Engineers should be taught to fight, not just get along with each other

Engineers should be taught to fight.

Listen to this Story or Read it

Instead of teaching your team members to get along, consider teaching them to fight. People need to learn how to collaborate with people unlike themselves because they tend to fight more with people unlike themselves.

Well-managed teams that encourage conflict can produce more creative solutions than conflict-free teams. The best team leaders teach that conflict about the work (not between people) is good for team productivity.

As an engineering professor at Northwestern University, I believe that that’s precisely what we should be teaching our students in STEM (science, technology, engineering, and mathematics) subjects: how to collaborate with people not like them. Indeed, my research on teams in the tech industry found that teams with conflict were more productive than teams who worked happily together. This result has been replicated across all kinds of industry from entertainment to medical.

Right now we teach them how to work alone to get the right answers on the test. We give individuals points for measurable items. We avoid putting them on teams so we can easily attribute credit. If we put them on teams, it is with students in the same major and age and by doing so, we deprive them of the experience of dealing with the messiness of authentic, real world collaboration. As a result, they gain false confidence in their ability to collaborate. But none of them will graduate and work with teams that fully agree with them and if they do, these teams are unlikely to be sufficiently creative.

One of the critical reasons STEM educators don’t teach conflict and collaboration is because we are out of practice. To be hired at top-tier universities, we have been solo researchers, earning individual awards and individual speaking engagements with ease. We follow the rules of our solitary discipline to get ahead. We have often forgotten how to effectively collaborate with dissimilar others, much less how to teach others to collaborate. If we do collaborate, we carefully hide those collaborations from students and colleagues to preserve our individual reputations. As experts, we rarely venture afield to remember what conflict feels like. Too often, we don’t pursue interdisciplinary research collaborations that would put our prestigious disciplinary positions at risk. We work with people who know our fields and write papers for outlets in which we know we can publish. Much of the time we have become entranced with being experts in our fields rather than learners with others in new fields — and thus have distanced ourselves from the students we hope to teach.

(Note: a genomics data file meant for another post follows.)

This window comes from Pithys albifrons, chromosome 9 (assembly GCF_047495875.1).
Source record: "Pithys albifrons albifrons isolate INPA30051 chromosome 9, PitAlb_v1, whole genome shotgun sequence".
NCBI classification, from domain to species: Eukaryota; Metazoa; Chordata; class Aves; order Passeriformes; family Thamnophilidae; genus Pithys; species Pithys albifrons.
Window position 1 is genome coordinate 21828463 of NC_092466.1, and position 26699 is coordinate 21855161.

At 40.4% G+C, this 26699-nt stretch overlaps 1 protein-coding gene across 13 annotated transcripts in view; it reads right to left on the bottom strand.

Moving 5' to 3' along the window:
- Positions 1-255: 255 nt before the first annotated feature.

Of course, collaborating with dissimilar others takes time. We need to learn other people’s language. When my colleagues in learning science and computer science want to collaborate with me, it requires understanding each other’s perspective and language. I don’t make as much individual progress in my own field in that time but find that the interdisciplinary collaborations that result are far more ground-breaking and impactful. So do we want to develop students who prioritize efficient, less creative solutions in the short term, meanwhile abandoning radically creative solutions that benefit our society in the long term?

So what should we do?

As STEM educators, let’s team up and start fights to develop better solutions. Let’s start class with stories of the team conflicts and efforts that led to great successes across our fields. Let’s go on field trips throughout the university to find collaborators in new disciplines. By doing so, we may not only gain empathy for our students and be better teachers, but we may also collaborate in ways that are necessary to really innovate across fields.

Elizabeth Gerber is an Associate Professor of Design in the McCormick School of Engineering and School of Communication at Northwestern University. She is the Faculty founder of Design for America.

Show your support

Clapping shows how much you appreciated Liz Gerber’s story.